To quote one of the many No. 1 hits of the late, great superstar Whitney Houston, “I get so emotional, baby, every time I think of you.” I was very saddened Saturday afternoon to hear about the death of “The Voice,” Ms. Houston, at age 48, and a few hours later teared up reading a longer story about her death.
Just a few hours ago, returning home from brunch with friends, I teared up -- a lot -- hearing L.A. radio station KIIS FM’s mashup of Ms. Houston’s biggest hits, ending with Simon Cowell’s words about her death and then her indelible megahit, “I Will Always Love You,” a remake of the Dolly Parton song for “The Bodyguard” soundtrack.
I didn’t plan on writing this -- I’m an editor, not a columnist or a reporter like my writers Robin Leach, John Katsilometes and Andrea Domanick here at the Las Vegas Sun, and I don’t like to write in first person and be part of the story. But Ms. Houston’s remarkable career and her impact on my life inspired me to do so.
Every one of us has music artists who are the soundtrack of our lives -- singers who we loved from childhood to adolescence and then teenage to college years, maybe even longer. For me, they are Madonna, Erasure and Whitney Houston.
I remember, as a child, how beautiful and bubbly she was in the video for “How Will I Know,” then the embodiment of elegance in her white, beaded, floor-length gown in “The Greatest Love of All.” Then her big dance hit, “I Wanna Dance With Somebody,” introduced me to huge wigs and hair extensions (in her video, not me personally).
In 1988, she crooned “One Moment in Time” for the 1988 Summer Olympics in Seoul, South Korea (the song would win an Emmy Award). In 1991 at Super Bowl XXV in Tampa, Fla., Ms. Houston knocked the Star-Spangled Banner out of the stadium. At the time, the rendition was a fundraiser for the military serving in the Persian Gulf and their families. A decade later, it was released as a benefit after the 9/11 terrorist attacks and became the first time that the national anthem charted in the Top 10.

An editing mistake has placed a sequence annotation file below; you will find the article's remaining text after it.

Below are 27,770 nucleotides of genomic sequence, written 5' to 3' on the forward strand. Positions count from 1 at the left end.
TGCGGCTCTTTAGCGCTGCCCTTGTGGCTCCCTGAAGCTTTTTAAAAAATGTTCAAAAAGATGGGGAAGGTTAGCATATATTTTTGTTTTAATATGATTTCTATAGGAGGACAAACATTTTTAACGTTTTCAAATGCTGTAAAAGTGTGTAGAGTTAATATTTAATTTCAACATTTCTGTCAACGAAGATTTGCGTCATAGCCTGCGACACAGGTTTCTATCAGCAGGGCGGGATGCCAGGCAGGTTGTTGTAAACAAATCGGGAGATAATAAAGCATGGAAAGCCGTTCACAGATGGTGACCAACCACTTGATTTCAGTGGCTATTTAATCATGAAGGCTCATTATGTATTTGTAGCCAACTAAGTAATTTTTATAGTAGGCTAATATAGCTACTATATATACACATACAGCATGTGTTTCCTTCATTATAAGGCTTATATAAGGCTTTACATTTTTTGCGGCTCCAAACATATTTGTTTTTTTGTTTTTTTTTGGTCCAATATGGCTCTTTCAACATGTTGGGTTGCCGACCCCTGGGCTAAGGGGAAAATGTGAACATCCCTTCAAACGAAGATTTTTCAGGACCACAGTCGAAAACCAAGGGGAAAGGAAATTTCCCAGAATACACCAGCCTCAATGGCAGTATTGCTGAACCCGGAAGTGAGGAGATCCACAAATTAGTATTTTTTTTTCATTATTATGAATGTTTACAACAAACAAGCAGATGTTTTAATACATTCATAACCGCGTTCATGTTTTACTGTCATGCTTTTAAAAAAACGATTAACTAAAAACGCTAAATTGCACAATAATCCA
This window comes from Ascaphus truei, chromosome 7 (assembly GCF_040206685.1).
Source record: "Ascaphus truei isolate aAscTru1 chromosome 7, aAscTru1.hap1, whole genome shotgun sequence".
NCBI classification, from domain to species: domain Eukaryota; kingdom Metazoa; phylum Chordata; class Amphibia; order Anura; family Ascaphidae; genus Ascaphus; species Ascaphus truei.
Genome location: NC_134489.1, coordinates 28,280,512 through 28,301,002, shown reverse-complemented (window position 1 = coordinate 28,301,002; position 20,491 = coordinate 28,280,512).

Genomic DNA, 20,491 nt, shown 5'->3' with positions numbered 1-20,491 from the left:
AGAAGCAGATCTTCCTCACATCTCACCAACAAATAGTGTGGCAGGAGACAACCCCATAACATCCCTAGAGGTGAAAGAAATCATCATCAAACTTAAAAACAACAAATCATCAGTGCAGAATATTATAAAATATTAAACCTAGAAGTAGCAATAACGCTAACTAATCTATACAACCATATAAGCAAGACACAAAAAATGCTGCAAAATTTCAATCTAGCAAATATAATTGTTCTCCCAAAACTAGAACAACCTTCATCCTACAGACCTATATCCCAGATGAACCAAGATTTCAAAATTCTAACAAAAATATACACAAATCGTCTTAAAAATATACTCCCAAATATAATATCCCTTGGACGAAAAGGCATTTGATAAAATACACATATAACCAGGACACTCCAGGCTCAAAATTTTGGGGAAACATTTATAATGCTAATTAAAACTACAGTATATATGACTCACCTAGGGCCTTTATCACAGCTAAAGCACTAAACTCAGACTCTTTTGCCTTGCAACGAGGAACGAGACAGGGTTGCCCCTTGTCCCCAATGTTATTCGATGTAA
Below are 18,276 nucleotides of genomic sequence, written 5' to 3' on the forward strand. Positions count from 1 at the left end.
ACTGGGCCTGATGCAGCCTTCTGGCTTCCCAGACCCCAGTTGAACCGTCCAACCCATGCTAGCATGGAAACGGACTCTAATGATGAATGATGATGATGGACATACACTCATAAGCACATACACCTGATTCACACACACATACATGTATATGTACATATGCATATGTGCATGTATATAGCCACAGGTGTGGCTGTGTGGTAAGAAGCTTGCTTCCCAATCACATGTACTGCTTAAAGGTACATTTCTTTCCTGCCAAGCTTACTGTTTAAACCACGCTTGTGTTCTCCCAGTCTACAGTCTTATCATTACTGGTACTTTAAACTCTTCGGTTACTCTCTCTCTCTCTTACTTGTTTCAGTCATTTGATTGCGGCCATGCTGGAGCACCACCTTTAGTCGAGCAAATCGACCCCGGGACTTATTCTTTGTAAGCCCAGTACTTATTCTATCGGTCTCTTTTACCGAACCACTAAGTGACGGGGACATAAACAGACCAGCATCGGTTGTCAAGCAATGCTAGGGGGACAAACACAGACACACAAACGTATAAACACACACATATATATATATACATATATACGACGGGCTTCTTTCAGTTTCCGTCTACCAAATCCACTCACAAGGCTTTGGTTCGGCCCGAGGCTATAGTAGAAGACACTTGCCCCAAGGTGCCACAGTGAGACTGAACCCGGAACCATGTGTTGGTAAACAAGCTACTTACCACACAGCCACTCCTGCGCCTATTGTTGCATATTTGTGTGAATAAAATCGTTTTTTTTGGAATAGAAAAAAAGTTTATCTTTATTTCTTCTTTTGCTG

I lost my, well, innocence in college when “I Will Always Love You” was everywhere. I used to entertain my friends by imitating her in the video to that song, when the camera wasthisclosetoher with her eyes closed, then she opened them and belted the money note, “And IIIIIIIIIIIIIIIIIIIIIIIIIIIIIIIIIIIII will always love youuuuuuu, IIIIIIIIIIII ...” (Maybe I still do that.) My first slow dance in a nightclub (there’s not enough of that, or any of that, anymore) was to her last No. 1 song, “Exhale (Shoop Shoop)” from the hit film “Waiting to Exhale.”
Post-college, at my first journalism job in L.A. and during my fun 20-something years in L.A. and West Hollywood, I remember dancing the night away with my friends to remixes of “It’s Not Right, But It’s OK,” “Heartbreak Hotel,” “My Love Is Your Love” and “ Love Will Save the Day.”
Ms. Houston had a comeback in 2009, with the No. 1 album, “I Look to You,” but her tour plans were derailed. Her downfall in the preceding decade with drugs is well documented, but my lasting, and fabulous, memory of Ms. Houston will be her belting out “I Didn’t Know My Own Strength,” from that album, at the 37th American Music Awards that year, then receiving a standing ovation and the International Artist Award from Samuel L. Jackson.
She looked beautiful in an elegant, white, floor-length evening gown (no beads this time). Her voice and her notes were not as strong as they once were, but she sang with emotion, she was sweating as if she’d just run a marathon, and she left her heart on that stage. She was magnificent.
The Grammy Awards will surely honor Ms. Houston tonight, and deservedly so. I teared up writing this story. I get so emotional, every time I think of you -- RIP, Ms. Houston.
Don Chareunsy is editor of VegasDeLuxe.com and arts and entertainment editor of LasVegasSun.com.
Robin Leach has been a journalist for more than 50 years and has spent the past decade giving readers the inside scoop on Las Vegas, the world’s premier platinum playground.
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